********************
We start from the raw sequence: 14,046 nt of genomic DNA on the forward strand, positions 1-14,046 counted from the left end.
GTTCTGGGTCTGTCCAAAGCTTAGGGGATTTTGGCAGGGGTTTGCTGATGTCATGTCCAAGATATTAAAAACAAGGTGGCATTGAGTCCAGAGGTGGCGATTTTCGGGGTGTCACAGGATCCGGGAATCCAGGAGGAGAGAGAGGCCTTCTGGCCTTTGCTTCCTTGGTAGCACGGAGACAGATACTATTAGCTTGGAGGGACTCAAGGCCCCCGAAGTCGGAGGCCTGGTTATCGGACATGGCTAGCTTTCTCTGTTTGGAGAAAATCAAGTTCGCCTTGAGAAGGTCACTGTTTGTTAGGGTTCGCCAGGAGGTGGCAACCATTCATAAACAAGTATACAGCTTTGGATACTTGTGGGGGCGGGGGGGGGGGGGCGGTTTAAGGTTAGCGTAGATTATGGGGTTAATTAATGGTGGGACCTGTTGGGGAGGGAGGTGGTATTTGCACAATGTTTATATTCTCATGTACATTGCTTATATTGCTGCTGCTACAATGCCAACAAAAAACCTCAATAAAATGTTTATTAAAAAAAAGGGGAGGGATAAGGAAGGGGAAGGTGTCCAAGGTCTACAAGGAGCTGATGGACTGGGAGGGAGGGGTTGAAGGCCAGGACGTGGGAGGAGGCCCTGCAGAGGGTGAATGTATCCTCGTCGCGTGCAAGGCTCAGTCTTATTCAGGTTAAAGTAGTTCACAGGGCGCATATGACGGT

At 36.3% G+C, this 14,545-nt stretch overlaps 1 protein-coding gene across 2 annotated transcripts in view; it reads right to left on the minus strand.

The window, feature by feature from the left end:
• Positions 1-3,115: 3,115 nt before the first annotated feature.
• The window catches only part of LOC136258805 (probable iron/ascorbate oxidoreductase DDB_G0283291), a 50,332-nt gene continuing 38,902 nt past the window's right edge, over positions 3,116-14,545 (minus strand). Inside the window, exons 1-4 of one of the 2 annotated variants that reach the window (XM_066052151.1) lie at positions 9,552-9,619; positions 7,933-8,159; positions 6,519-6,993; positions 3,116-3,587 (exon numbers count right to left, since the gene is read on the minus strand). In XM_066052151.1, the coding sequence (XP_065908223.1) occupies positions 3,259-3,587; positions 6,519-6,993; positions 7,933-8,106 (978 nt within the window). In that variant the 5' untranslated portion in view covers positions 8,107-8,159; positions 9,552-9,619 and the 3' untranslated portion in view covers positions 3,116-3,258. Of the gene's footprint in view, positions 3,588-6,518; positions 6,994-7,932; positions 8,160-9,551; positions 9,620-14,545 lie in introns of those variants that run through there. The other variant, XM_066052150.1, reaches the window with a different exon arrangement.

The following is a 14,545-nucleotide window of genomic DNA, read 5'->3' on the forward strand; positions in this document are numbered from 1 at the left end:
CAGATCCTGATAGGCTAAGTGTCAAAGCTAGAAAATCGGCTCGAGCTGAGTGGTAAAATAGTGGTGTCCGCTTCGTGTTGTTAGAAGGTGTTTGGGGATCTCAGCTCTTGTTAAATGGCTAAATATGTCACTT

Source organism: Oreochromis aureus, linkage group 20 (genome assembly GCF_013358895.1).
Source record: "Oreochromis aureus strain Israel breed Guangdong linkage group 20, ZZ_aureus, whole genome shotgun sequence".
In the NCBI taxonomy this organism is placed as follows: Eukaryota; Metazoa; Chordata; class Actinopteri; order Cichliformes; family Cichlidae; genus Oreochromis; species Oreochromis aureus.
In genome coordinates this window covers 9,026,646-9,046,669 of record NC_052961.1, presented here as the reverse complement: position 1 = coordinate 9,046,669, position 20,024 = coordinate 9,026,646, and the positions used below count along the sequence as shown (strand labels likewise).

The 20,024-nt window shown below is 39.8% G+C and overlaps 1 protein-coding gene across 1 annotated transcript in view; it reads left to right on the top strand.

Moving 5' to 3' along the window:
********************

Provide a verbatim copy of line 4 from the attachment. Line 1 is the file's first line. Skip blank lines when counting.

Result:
The window, feature by feature from the left end: